HC Deb 10 December 1986 vol 107 cc672-8

Motion made, and Question proposed, That this House do now adjourn—[Mr. Lennox-Boyd.]

4.16 pm
Mr. Nicholas Winterton (Macclesfield)

I am delighted that my hon. Friend the Parliamentary Secretary is in his place looking very spruce and energetic despite the fact that the House has been sitting for almost 24 hours. I also apologise from this place to a number of my constituents whom I should have seen this morning, as I was due to present awards and trophies at a winter fatstock sale in Chelford market in my constitutency. I apologise to the partners of Frank Marshall and Company and to the many people who were expecting me to be there.

I would like to raise the case of Mr. Eric Stanhope of Park House farm, Gawsworth in Cheshire, in my constituency. Mr. Stanhope's position is both a personal tragedy and one in which the spirit of moral justice has been denied by Cheshire county council through its practical insensitivity and its insistence on the application of the letter of regulations and the law. I cannot fault the county council in its strict legal interpretation of its position. However let me give a little of the background of this sad case.

Park House farm, which for 40 years has been the home of the Stanhope family, is a smallholding of just under 40 acres, which is owned by Cheshire county council and was first let to Mr. Stanhope's father as long ago as 1942. When Mr. Stanhope senior died, his wife—Eric Stanhope's mother—succeeded exceptionally to the tenancy in 1966. Since then, Eric Stanhope has worked the dairy farm, first for his mother as tenant and latterly for himself, albeit no tenancy has been granted to him by the county council. Following the death of Mrs. Stanhope in March 1982, a notice to quit was served by Cheshire county council on Eric Stanhope and his sister, Miss Rosemary Stanhope, allowing them 12 months to quit the smallholding.

Since the death of his mother, Mr. Stanhope has struggled to maintain the farm, despite the crippling effect of milk quotas inflicted on the industry in 1984—a burden which Mr. Stanhope, despite his desperate and serious situation, was not spared. In my view, Mr. Stanhope's ability and motivation to farm his holding properly has been severely and adversely affected by Cheshire county council's reluctance to grant him a tenancy in 1982. I must tell the House in all sincerity that it is my understanding that Mr. Stanhope's position, financially and in other ways, has deteriorated since then. In short, Eric Stanhope, who is now in his late 40s, has spent his entire working life on Park House farm working beside his father in the early years and then managing and working the holding for his mother until her death.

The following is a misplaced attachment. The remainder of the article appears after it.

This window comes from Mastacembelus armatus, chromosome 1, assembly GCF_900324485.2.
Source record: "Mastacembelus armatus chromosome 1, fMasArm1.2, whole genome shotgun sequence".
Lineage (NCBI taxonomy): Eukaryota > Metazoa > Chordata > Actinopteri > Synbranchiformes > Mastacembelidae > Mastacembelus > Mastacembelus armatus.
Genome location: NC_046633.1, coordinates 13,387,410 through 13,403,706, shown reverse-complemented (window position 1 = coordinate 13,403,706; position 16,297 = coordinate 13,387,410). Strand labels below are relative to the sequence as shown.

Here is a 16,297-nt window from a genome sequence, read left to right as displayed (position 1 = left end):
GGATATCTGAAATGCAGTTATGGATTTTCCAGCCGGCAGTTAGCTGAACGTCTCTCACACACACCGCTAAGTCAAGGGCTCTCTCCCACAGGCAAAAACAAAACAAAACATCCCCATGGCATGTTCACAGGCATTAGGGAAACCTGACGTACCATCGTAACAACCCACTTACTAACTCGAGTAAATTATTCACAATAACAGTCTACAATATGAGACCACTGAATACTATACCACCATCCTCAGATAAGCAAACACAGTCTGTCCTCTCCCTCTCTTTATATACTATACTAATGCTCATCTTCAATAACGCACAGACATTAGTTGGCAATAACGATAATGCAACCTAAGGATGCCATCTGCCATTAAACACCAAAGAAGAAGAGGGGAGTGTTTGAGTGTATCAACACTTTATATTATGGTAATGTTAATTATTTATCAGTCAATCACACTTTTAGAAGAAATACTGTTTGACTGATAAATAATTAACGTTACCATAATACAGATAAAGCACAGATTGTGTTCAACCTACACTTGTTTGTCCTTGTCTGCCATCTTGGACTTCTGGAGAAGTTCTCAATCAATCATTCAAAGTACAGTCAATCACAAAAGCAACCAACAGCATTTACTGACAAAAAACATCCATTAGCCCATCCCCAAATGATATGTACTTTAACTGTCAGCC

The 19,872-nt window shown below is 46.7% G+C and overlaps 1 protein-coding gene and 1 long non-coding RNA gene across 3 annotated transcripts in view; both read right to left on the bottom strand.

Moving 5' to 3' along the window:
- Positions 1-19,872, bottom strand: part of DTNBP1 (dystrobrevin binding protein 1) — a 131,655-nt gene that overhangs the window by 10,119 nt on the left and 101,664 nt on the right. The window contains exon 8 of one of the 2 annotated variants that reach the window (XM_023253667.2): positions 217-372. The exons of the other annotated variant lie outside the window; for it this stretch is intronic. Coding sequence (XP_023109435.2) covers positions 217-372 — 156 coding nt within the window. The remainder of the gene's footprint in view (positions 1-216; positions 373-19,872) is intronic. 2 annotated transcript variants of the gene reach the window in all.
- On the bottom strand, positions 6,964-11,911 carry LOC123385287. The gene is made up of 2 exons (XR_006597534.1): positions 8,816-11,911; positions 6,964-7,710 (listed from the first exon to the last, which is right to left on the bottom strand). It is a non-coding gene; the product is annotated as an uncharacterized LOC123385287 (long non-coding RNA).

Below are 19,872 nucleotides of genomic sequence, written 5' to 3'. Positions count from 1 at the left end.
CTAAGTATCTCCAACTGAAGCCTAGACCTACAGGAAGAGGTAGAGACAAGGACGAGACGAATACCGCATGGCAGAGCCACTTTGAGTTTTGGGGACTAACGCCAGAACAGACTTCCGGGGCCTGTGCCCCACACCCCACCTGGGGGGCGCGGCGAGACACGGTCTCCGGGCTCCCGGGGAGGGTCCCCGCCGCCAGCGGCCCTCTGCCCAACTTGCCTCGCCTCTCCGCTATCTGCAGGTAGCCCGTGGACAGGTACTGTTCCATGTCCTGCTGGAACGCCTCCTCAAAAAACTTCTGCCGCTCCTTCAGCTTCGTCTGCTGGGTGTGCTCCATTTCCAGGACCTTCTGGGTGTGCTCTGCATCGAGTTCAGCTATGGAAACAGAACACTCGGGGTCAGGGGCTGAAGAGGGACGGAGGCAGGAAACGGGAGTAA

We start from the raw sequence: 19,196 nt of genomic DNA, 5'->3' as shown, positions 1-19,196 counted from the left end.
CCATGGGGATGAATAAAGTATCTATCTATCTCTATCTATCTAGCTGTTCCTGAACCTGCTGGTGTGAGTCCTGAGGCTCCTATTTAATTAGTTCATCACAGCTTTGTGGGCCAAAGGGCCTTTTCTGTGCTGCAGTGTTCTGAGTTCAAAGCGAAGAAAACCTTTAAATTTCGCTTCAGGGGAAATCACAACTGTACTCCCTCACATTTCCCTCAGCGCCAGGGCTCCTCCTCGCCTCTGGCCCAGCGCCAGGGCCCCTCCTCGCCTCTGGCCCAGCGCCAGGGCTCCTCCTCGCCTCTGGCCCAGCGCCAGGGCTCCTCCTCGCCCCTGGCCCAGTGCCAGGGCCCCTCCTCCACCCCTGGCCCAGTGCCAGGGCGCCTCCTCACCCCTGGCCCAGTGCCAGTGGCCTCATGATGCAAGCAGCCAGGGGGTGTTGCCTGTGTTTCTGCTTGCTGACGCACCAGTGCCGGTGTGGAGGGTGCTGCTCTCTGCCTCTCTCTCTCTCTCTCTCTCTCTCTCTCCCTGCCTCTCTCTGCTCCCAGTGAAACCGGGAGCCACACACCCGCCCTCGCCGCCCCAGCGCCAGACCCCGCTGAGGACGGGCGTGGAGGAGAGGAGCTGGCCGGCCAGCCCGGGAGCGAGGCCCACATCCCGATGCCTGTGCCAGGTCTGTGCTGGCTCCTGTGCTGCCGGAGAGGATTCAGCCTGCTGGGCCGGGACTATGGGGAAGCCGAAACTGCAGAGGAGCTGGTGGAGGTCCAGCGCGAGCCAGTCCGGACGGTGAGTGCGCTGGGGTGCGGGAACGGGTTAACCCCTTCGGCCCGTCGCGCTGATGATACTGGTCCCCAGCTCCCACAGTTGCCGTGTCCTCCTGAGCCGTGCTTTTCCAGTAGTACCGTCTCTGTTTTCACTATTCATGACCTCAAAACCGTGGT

Mr. Stanhope has spent years—in fact, all his working life—at Park House farm, only now to see all his hopes dashed by the county's decision to refuse to allow him to achieve a tenancy. As justification for this decision, the county council cites the fact that it had reviewed the boundaries of all its farms under the provisions of the Agricultural Act 1970, a measure that encouraged the creation of more commercial units on smallholdings through amalgamation. At Gawsworth, it was decided to amalgamate the land, then tenanted by Mrs. Stanhope, with adjoining holdings when that became possible. That decision was notified to and confirmed by the Ministry of Agriculture, Fisheries and Food. However, the council accepts that the tenants concerned were not notified at that stage of this decision—the impact of which on Eric Stanhope's whole way of life was not to become apparent until many years later.

Court proceedings for possession were commenced in the autumn of 1983 and the case was finally heard in May this year. The council, in agreement with Eric Stanhope, undertook not to enforce the order for possession until 14 August. Mr. Stanhope continues to reside at the farmhouse but is now awaiting the fulfilment by the council of its promise to enforce the order for possession which it has already obtained.

Such is the letter of the law. A court has sat and decided that the council is acting within the law in pursuing the course which it has chosen and that it is within its rights to deprive Eric Stanhope of his home, his livelihood and his way of life, should it so wish. That is the law, but, in my opinion, for the county to enforce its rights in such a manner is far from just or moral.

Many questions need to be answered. First, why were the tenants not notified of the decision taken in 1972 to amalgamate smallholdings in Gawsworth to increase the size of adjacent tenancies by adding to them sections of Park House farm?